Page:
‘Mad As Birds’ Spoken Word, The Squirrel Cafe Bar and Grill, 75 Uplands Crescent, Uplands,Swansea.
A few weeks ago I was lucky enough to discover ‘Mad As Birds’, located in Swansea’s greatest literary sphere: the Uplands. Newly-fledged in 2015, ‘Mad As Birds’ is a regular open-mic night at The Squirrel Cafe, hosted by a local group of Swansea writers who welcome all forms of creative art.
From poetry to prose to drama, this is a non-restrictive platform for all writers to share their work, meet a bunch of friendly faces, and sample some good old Gower Gold Ale.
Too often spoken word is damned to musty old bars and forgotten pubs. The Squirrel Café, however, is bright and open, flecked with candles, warm low-lights, and a rustic atmosphere. A humble place, and I felt home.
But more importantly, here was an audience of people who genuinely listened. It is refreshing to find writers who, from the moment you enter, are alive with chatter about upcoming literary events around the city, about a poem they read last night by the fireside, about the writings of Swansea’s greatest son: Dylan Thomas.
Indeed, if you’re wondering about the ‘literary sphere’ I mentioned, Dylan’s childhood home is just around the corner. His boyhood park, inspiration for the poem ‘The Hunchback in the Park’, is just over the road. And even ‘Mad As Birds’ gets its name from Dylan’s poem ‘Love in the Asylum’.
From my short time in Wales, I have particularly noticed just how influential the creative arts are in Swansea: the city, boasting a contemporary art scene and a thriving music life, is still as inspiring today for these modern writers as it was back then for Dylan.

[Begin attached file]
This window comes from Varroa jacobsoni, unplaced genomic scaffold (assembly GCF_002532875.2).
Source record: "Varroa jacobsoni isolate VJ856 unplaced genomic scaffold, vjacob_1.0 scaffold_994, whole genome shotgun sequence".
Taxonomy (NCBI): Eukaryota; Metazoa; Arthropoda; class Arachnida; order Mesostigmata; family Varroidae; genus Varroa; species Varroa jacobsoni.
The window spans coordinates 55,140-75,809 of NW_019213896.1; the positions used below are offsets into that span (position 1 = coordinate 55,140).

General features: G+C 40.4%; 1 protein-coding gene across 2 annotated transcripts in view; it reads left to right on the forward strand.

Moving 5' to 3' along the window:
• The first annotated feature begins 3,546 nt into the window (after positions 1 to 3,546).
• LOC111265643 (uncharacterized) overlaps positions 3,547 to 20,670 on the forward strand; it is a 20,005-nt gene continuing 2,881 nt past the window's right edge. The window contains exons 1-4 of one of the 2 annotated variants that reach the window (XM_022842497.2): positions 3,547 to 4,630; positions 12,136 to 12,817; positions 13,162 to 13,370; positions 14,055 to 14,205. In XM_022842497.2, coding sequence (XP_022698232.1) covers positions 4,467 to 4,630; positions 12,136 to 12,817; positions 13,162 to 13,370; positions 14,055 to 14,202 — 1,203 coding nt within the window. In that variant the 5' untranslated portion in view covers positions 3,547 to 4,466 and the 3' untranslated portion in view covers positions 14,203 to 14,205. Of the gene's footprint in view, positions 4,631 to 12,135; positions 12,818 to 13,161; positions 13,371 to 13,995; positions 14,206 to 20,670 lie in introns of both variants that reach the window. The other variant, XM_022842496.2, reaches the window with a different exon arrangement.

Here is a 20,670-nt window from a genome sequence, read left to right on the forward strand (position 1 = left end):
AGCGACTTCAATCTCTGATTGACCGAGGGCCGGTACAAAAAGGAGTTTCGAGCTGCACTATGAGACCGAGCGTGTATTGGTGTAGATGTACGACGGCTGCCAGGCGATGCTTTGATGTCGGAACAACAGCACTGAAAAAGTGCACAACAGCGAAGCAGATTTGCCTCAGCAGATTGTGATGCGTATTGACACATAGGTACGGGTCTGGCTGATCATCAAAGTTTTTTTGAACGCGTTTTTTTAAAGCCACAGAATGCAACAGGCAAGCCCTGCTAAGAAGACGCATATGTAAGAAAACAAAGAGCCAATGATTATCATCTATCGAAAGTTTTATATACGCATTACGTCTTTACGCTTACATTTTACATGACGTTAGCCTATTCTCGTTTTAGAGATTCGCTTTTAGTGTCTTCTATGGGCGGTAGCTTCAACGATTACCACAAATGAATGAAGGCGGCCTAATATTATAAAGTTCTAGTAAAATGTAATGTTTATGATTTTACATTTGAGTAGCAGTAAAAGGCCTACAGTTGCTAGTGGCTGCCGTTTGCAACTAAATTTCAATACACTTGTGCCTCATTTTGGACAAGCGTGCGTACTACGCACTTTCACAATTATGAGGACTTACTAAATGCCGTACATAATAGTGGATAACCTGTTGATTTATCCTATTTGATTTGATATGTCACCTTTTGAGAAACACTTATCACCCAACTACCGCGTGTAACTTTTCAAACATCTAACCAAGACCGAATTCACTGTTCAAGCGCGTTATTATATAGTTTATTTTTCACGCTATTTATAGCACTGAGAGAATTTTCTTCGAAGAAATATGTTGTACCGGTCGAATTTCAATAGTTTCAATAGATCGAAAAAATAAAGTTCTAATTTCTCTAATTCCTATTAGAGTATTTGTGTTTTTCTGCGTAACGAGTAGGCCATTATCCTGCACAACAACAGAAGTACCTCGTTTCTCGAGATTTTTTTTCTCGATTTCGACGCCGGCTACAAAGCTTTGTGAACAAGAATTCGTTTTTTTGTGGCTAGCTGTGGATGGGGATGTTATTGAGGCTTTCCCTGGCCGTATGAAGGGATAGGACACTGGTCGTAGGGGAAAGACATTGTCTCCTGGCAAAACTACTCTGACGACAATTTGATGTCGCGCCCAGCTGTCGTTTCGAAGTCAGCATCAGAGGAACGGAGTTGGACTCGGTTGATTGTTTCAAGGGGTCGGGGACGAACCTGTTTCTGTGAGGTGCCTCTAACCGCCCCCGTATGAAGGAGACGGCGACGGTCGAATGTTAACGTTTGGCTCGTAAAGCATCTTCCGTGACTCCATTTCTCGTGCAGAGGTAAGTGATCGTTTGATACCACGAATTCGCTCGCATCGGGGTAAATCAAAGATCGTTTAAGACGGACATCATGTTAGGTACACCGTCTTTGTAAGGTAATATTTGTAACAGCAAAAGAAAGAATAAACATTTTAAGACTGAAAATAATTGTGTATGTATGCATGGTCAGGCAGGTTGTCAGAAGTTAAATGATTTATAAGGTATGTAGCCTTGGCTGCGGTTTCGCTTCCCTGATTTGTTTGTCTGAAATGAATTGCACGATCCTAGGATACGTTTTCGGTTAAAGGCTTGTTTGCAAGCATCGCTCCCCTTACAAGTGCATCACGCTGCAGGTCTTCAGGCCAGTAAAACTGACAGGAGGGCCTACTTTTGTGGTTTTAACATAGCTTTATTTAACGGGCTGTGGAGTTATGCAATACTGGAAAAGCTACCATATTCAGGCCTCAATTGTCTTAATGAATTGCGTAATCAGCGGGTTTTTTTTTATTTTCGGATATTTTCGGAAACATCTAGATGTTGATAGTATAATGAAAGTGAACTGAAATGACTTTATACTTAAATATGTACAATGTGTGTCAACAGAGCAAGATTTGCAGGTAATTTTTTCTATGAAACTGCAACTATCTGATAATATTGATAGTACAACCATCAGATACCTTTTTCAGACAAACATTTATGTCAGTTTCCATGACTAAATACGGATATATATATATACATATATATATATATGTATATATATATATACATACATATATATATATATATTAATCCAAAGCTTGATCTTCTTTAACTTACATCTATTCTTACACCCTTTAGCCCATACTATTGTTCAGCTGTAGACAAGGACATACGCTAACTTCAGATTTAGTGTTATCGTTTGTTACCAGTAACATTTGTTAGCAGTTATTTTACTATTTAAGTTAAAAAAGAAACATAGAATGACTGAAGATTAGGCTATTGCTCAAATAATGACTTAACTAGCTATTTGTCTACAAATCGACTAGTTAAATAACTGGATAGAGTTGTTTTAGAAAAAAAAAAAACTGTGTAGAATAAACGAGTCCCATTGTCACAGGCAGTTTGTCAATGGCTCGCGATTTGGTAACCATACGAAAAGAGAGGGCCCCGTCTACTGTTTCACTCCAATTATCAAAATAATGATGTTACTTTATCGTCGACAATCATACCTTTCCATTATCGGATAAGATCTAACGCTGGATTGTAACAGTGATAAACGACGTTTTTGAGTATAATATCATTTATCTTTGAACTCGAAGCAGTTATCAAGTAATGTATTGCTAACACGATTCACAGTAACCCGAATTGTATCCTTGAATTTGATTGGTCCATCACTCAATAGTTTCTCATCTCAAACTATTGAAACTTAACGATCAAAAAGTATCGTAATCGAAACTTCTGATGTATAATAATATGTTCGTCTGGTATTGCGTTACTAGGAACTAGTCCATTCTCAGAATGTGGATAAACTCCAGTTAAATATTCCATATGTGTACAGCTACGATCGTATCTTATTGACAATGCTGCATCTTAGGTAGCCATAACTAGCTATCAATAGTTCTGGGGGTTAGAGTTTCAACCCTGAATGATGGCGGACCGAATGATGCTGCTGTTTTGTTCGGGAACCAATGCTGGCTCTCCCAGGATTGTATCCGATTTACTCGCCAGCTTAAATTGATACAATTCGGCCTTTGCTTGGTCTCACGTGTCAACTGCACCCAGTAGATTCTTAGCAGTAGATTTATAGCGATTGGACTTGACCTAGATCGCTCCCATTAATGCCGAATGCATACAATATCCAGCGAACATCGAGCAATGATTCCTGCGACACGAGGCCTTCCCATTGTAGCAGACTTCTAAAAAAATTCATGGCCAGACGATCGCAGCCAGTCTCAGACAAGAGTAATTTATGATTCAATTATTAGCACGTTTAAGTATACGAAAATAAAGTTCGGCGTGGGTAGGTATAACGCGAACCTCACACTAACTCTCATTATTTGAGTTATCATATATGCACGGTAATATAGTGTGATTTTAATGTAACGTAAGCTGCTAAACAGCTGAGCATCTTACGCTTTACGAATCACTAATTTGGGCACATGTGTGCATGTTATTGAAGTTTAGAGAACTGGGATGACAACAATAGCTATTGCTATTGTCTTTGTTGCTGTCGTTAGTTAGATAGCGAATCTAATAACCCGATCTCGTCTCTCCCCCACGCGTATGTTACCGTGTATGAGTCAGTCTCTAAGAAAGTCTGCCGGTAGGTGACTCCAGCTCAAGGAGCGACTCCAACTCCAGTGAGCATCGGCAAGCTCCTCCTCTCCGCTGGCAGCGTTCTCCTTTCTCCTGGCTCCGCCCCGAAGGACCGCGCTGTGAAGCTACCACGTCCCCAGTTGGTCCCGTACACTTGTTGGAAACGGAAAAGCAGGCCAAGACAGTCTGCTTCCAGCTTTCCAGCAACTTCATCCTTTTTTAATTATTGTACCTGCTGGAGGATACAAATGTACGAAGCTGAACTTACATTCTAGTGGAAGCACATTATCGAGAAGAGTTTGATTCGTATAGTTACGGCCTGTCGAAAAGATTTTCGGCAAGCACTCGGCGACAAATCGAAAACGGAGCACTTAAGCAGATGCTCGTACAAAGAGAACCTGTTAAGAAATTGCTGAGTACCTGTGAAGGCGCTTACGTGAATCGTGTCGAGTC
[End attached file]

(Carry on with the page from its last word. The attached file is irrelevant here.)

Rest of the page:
For those new to reading to an audience, this is the perfect atmosphere to debut your work: its crowd is comprised of other writers who themselves understand just how daunting entering this sphere can be. They are enthusiastic, attentive; there are no sleepers here.
On their crumpled but passionate paper, they are rare to find. One trembled with emotion and another, in her bravery to read as the only prose-reader of the night, was testament to the atmosphere of ‘Mad as Birds’ which welcomes all forms of creative writing.
The night is usually hosted by Natalie Ann Holborow, versifier-in-residence at the Dylan Thomas Birthplace and winner of the Terry Hetherington Award, and in her absence local poet Gwion Iqbal Malik, one of the Ten Swansea Writers, takes the stage as compere, commending readers on their high standard of work.
And for all you Labour fans out there, here is the place that spoken word welcomes “good old Nye Bevan” and asks, charmingly, “what’s worse than a Tory?”
Mad As Birds takes place every third Friday of the month, 8-10.30pm. Next night: 16th September 2016.
Latest posts by Laura Potts (see all)
- PhotoSoc Presents… Changing Seasons - December 2, 2017
- Carlisle and the Camera Beyond: Michael Taylor Photography - September 22, 2017
- The Poets’ Nook: A Brief Interview with Ann Graal - June 3, 2017